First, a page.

There appear to be numerous problems with the WordPress 5.0 update and I recommend that all WordPress users DO NOT UPDATE TO VERSION 5.0 AT THIS TIME.

My mistake for having updated 4 of my 5 blogs before I discovered that the WP 5.0 update is badly broken.

ISO drafts the first worldwide drone standards

Unfortunately, they charge 58 Euros to obtain a copy of the draft, rather than making it publicly available on their web site.

News reports say ISO proposes mandated training certification, licensing of remote pilots, flight plan logging, flight logging and maintenance requirements (including keeping system software updated).

About to give up on #VR #virtualreality – its a pain to set up

Long ago I used the literal cardboard Google Cardboard to hold my phone as a VR viewer. The Cardboard eventually fell apart (as expected).

Later, I replaced that with a Samsung Gear VR headset as at the time, it was the only headset I could find with a diopter adjustment. All other headsets were unusable by anyone who must wear reading glasses. The Gear VR kinda worked as a Cardboard viewer as I did not have a Samsung phone and the Gear VR only works, officially, with Samsung phones. But with emphasis on “kinda” worked – this enabled testing the VR waters, so to speak.

A week ago, I finally got a Daydream compatible headset to use with my Pixel 2 – and no surprise – the Daydream Controller refuses to pair with my phone.

How on earth can VR achieve any market share success when it is a pain to set up? Is there VR gear that is usable?

Separately, I used the Fulldive VR viewer as it does not require a controller to make selections. Unfortunately, after a bit of VR 360 Youtube viewing, I experienced nausea. 30 minutes after discontinuing using the VR viewer I am still feeling ill. Oddly enough, I can watch 3D videos all day and have no such troubles.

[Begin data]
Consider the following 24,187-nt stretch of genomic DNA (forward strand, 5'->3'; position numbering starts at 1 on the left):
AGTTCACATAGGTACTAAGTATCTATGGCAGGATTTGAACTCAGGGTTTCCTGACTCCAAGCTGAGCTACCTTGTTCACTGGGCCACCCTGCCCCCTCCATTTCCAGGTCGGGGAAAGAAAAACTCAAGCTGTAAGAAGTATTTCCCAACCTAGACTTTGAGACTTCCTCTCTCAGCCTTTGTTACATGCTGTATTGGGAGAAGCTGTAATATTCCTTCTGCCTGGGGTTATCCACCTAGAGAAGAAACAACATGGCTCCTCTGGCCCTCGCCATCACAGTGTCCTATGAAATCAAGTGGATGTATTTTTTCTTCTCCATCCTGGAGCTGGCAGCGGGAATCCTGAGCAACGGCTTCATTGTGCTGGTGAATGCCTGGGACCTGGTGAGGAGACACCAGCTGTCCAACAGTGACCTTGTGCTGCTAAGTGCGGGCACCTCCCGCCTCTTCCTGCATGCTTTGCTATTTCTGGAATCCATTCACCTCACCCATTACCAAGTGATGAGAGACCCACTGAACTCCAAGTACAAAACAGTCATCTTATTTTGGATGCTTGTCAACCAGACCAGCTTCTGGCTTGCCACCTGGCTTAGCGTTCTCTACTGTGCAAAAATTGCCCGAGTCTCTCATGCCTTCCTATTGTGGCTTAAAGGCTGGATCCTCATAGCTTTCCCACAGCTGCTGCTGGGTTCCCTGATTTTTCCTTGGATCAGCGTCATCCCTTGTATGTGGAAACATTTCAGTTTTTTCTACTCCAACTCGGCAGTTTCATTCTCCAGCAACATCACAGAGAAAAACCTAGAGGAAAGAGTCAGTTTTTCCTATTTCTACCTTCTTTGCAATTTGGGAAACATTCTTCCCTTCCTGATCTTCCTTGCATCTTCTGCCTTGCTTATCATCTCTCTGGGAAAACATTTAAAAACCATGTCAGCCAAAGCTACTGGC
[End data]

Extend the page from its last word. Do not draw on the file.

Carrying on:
I think the problem is a combination of VR motion but also low resolution and focusing issues that cause eye strain.

Trying to get the Controller to work, I reset the Controller by pressing and holding the Home and App buttons simultaneously. I can then pair the controller with my phone using the Android Bluetooth menu and the controller shows in the Bluetooth devices list.

However, when I run the Daydream app, it says no controller is paired and attempts to pair it with the controller always fail. Well, except two times it began the pairing process but failed.

I have paired a Bluetooth mouse with the phone and I can use that to select user interface items, but the mouse lacks the accelerometers in the controller for use in gaming and other actions.

The Daydream Youtube viewing experience is not great – the user interface seems clumsy and more often than not I end up exiting the Daydream app and have to remove the phone from the headset and get it reset back in to Daydream. The resolution provided by a phone is also inadequate – I think the visible pixels contribute to the feeling of nausea.

Shooting VR stills or video is fairly straight forward. But the viewing experience is not very good – yet.

Consequently, I’m not inclined to buy a dedicated VR headset ($400 and up). VR has been around a long time but with difficult to use viewers and poor user interfaces, this tech needs further development.

Update – the vendor of my Daydream compatible headset is sending me a replacement Daydream Controller. Hope it works!